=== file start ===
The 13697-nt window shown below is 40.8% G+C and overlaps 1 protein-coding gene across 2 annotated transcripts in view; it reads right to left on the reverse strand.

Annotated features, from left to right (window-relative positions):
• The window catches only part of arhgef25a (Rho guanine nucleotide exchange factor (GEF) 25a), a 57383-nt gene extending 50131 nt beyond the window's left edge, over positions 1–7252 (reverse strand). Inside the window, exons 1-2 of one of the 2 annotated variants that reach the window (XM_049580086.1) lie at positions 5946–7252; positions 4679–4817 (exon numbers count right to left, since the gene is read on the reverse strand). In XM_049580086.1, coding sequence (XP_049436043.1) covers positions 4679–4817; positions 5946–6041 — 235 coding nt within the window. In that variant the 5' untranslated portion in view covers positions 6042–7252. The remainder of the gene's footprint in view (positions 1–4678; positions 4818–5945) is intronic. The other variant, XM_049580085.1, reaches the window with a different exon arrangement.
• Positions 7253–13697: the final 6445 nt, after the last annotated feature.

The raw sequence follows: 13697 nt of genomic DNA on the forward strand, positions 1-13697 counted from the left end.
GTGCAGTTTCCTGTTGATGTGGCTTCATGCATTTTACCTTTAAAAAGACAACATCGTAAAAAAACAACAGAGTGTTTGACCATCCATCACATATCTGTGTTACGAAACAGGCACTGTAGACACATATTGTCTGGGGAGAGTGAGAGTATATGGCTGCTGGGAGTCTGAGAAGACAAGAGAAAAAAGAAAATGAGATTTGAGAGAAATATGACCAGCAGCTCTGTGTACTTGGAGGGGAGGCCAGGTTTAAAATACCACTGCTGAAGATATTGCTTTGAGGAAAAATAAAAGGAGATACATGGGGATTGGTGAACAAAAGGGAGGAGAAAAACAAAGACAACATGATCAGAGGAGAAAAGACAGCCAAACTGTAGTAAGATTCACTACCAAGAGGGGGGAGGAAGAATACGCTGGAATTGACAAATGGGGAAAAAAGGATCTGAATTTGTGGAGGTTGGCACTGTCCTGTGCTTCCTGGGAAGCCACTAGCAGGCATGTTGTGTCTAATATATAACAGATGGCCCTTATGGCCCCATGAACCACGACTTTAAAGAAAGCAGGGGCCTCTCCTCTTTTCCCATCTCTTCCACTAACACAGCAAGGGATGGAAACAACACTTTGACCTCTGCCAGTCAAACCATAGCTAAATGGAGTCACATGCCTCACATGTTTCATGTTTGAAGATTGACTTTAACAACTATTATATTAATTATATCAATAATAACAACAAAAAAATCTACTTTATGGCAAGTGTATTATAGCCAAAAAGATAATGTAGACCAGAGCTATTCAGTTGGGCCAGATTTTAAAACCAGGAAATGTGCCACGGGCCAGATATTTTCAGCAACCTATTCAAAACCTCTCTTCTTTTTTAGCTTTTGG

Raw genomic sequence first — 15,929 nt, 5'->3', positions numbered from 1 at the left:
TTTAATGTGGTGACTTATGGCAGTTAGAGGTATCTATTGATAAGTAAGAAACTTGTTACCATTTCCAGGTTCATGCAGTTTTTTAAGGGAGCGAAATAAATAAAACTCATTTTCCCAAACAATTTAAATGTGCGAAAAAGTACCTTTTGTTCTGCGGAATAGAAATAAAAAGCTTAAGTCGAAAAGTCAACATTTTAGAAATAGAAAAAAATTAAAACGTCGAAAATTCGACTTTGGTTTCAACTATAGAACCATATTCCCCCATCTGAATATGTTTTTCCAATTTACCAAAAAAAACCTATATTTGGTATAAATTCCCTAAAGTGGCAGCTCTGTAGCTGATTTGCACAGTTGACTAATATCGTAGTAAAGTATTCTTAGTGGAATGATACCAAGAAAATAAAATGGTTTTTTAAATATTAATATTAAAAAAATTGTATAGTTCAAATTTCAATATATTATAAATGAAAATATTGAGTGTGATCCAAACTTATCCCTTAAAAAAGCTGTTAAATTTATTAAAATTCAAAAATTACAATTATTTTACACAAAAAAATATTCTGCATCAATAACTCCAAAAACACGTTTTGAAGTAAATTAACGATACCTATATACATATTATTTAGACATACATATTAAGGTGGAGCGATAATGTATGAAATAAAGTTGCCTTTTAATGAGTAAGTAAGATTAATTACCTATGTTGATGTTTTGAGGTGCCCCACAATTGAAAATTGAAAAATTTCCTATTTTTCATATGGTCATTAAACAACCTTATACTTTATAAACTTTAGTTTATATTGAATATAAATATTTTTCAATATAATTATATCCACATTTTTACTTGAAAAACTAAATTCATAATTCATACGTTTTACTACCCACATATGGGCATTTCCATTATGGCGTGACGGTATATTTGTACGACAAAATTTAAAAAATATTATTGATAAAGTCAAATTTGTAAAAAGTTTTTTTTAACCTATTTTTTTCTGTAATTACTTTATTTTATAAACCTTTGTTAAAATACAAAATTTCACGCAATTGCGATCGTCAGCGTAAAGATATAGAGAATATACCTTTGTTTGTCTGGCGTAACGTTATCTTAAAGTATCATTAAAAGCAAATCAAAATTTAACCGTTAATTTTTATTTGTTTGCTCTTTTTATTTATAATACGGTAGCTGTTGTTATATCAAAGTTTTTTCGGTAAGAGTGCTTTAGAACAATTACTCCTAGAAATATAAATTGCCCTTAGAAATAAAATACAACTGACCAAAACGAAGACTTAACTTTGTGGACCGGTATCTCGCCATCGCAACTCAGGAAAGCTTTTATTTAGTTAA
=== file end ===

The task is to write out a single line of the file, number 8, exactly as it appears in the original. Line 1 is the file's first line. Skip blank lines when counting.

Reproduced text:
TTTAATGTGGTGACTTATGGCAGTTAGAGGTATCTATTGATAAGTAAGAAACTTGTTACCATTTCCAGGTTCATGCAGTTTTTTAAGGGAGCGAAATAAATAAAACTCATTTTCCCAAACAATTTAAATGTGCGAAAAAGTACCTTTTGTTCTGCGGAATAGAAATAAAAAGCTTAAGTCGAAAAGTCAACATTTTAGAAATAGAAAAAAATTAAAACGTCGAAAATTCGACTTTGGTTTCAACTATAGAACCATATTCCCCCATCTGAATATGTTTTTCCAATTTACCAAAAAAAACCTATATTTGGTATAAATTCCCTAAAGTGGCAGCTCTGTAGCTGATTTGCACAGTTGACTAATATCGTAGTAAAGTATTCTTAGTGGAATGATACCAAGAAAATAAAATGGTTTTTTAAATATTAATATTAAAAAAATTGTATAGTTCAAATTTCAATATATTATAAATGAAAATATTGAGTGTGATCCAAACTTATCCCTTAAAAAAGCTGTTAAATTTATTAAAATTCAAAAATTACAATTATTTTACACAAAAAAATATTCTGCATCAATAACTCCAAAAACACGTTTTGAAGTAAATTAACGATACCTATATACATATTATTTAGACATACATATTAAGGTGGAGCGATAATGTATGAAATAAAGTTGCCTTTTAATGAGTAAGTAAGATTAATTACCTATGTTGATGTTTTGAGGTGCCCCACAATTGAAAATTGAAAAATTTCCTATTTTTCATATGGTCATTAAACAACCTTATACTTTATAAACTTTAGTTTATATTGAATATAAATATTTTTCAATATAATTATATCCACATTTTTACTTGAAAAACTAAATTCATAATTCATACGTTTTACTACCCACATATGGGCATTTCCATTATGGCGTGACGGTATATTTGTACGACAAAATTTAAAAAATATTATTGATAAAGTCAAATTTGTAAAAAGTTTTTTTTAACCTATTTTTTTCTGTAATTACTTTATTTTATAAACCTTTGTTAAAATACAAAATTTCACGCAATTGCGATCGTCAGCGTAAAGATATAGAGAATATACCTTTGTTTGTCTGGCGTAACGTTATCTTAAAGTATCATTAAAAGCAAATCAAAATTTAACCGTTAATTTTTATTTGTTTGCTCTTTTTATTTATAATACGGTAGCTGTTGTTATATCAAAGTTTTTTCGGTAAGAGTGCTTTAGAACAATTACTCCTAGAAATATAAATTGCCCTTAGAAATAAAATACAACTGACCAAAACGAAGACTTAACTTTGTGGACCGGTATCTCGCCATCGCAACTCAGGAAAGCTTTTATTTAGTTAA